As another school year begins, we are also getting closer to that day when we’ll drop off our children at college. A lot of emotion comes with this change, and one heartache is, “How are we going to pay for all this?” The answer is, “With college planning.” If you have a moment, log onto our website and visit the college video on our home page at


It’s hard to argue against the idea that children need some type of formal training after high school to prepare them for future careers. They may start with only one year of schooling, but if they have training behind them, they will have a better chance of finding a job — and securing a higher-paying one. Certainly we have many options when it comes to planning for the cost of secondary education.

One option is to open an account at a local bank or investment company where you will be the custodian over the account until your child meets the age of majority, which varies from state to state. These accounts are mostly Uniform Transfers or Gifts to Minors (UTMA or UGMA) accounts, and the tax ID number on the account is that of your child’s. The advantage is that the funds are not in your name for tax purposes. The funds within the account are your child’s, no matter who puts the money into it.  A couple of disadvantages with these types of accounts would include no tax deferral option and no changes to the beneficiary.

Another option is to set up a 529 college savings plan. Typically 529s are set up through investment companies and are easy to invest into. Some will allow you to start a plan for as little as $15 per month. The advantages with the 529 plan are numerous and include tax deferral of your money while it’s in the account, which comes out tax free (like a Roth IRA) if used for qualified college expenses.  Grandparents like them because they can shift the college money out of their estate. The drawbacks are that if you use the money for something other than college, you will be taxed on the earnings and will need to pay a 10 percent penalty on them. These 529s have been a preferred college savings method since the state-sponsored plans were introduced.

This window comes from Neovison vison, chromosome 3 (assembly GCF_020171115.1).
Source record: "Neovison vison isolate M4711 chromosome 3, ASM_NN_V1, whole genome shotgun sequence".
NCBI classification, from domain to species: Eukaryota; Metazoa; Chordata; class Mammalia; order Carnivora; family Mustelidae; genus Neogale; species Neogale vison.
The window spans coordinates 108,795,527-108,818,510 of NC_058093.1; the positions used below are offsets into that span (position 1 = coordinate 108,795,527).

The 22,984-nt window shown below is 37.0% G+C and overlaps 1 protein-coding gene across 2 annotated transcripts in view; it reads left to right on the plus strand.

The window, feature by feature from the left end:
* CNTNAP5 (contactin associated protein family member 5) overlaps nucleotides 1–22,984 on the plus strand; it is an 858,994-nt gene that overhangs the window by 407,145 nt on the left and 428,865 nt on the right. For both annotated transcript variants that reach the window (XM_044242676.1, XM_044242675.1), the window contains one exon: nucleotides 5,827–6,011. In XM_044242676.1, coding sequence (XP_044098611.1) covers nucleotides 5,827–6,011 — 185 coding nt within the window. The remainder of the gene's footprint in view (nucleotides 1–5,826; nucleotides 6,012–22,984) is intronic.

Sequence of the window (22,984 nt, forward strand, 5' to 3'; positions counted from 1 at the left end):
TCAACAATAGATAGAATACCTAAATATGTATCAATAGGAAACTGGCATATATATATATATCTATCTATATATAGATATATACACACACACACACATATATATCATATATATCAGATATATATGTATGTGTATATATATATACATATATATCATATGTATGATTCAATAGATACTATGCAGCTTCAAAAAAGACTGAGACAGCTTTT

Over the past 18 years of working with clients, I’ve seen just about everything when it comes to college planning. Some parents don’t want to save anything for their children’s college costs. They believe that if their children pay for their education they will better understand its value. I’ve also had clients pay 100 percent of college expenses for their children. I think a lot of it comes back to parenting and helping children get over the hurdles as they come.

The majority of my clients have been in between these two extremes. They want to help their children with college expenses but quite frankly can’t cover the full load or might not want to. They can’t sacrifice their own retirement for their children’s college education. It’s just the financial reality, especially with tuition continually rising faster than inflation and the hit that many people’s retirement funds took a few years ago.

Whether you are currently saving for college or not, whether you are a grandparent or parent, it’s important to think through your strategy and become informed. At iWealth we believe in education, both for the benefit of our clients’ decision-making and their children’s future, and that is why we are hosting an event co-sponsored with First National Bank on September 27 at 7 p.m. at the University of Minnesota Southern Research and Outreach Center. This event will feature speakers from Bethany Lutheran College and John Hancock. We will be discussing these topics in more detail as well as how to prepare your high school child to get into college. If you or anyone you know might be interested, it is a complimentary seminar that is open to the public. Please inquire at iWealth to be added to the event.

A four-year college degree is not for everyone; however, secondary education makes sense for most of us. Along with that education comes the cost of it. Get informed, review your plan and stay focused on your goals.

Brad Connors, CWS®

Investors should consider carefully the investment objectives, risks, charges, and expenses of the municipal fund before investing.  This, as well as other important information, is contained in the official statement.  Please read it carefully before investing or sending money.

An investor’s home state may offer favorable tax treatment only for investing in a plan offered by such state.  Consult your tax advisor regarding state and federal tax consequences of the investment.

Participation in a 529 Plan does not guarantee that the contributions and investment return will be sufficient to cover future higher education expenses.  Investments involve risk and you may incur a profit or loss.

A plan offering, which contains more complete information, is available by contacting Brad Connors.